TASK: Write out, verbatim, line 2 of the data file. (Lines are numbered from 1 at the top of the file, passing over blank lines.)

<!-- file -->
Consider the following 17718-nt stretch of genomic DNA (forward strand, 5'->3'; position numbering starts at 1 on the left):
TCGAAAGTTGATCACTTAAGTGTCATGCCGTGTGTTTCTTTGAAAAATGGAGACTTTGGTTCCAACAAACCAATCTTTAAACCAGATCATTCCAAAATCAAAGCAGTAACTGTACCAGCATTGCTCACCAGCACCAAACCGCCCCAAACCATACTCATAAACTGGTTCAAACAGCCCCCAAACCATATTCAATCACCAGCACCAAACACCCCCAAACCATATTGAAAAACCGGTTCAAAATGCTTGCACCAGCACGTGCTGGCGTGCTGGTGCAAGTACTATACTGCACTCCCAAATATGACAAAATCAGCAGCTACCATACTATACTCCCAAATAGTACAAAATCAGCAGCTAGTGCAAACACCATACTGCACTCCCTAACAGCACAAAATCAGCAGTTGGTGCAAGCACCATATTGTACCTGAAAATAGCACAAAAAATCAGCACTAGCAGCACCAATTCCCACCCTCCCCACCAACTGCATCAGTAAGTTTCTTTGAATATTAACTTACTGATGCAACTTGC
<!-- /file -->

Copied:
TCGAAAGTTGATCACTTAAGTGTCATGCCGTGTGTTTCTTTGAAAAATGGAGACTTTGGTTCCAACAAACCAATCTTTAAACCAGATCATTCCAAAATCAAAGCAGTAACTGTACCAGCATTGCTCACCAGCACCAAACCGCCCCAAACCATACTCATAAACTGGTTCAAACAGCCCCCAAACCATATTCAATCACCAGCACCAAACACCCCCAAACCATATTGAAAAACCGGTTCAAAATGCTTGCACCAGCACGTGCTGGCGTGCTGGTGCAAGTACTATACTGCACTCCCAAATATGACAAAATCAGCAGCTACCATACTATACTCCCAAATAGTACAAAATCAGCAGCTAGTGCAAACACCATACTGCACTCCCTAACAGCACAAAATCAGCAGTTGGTGCAAGCACCATATTGTACCTGAAAATAGCACAAAAAATCAGCACTAGCAGCACCAATTCCCACCCTCCCCACCAACTGCATCAGTAAGTTTCTTTGAATATTAACTTACTGATGCAACTTGC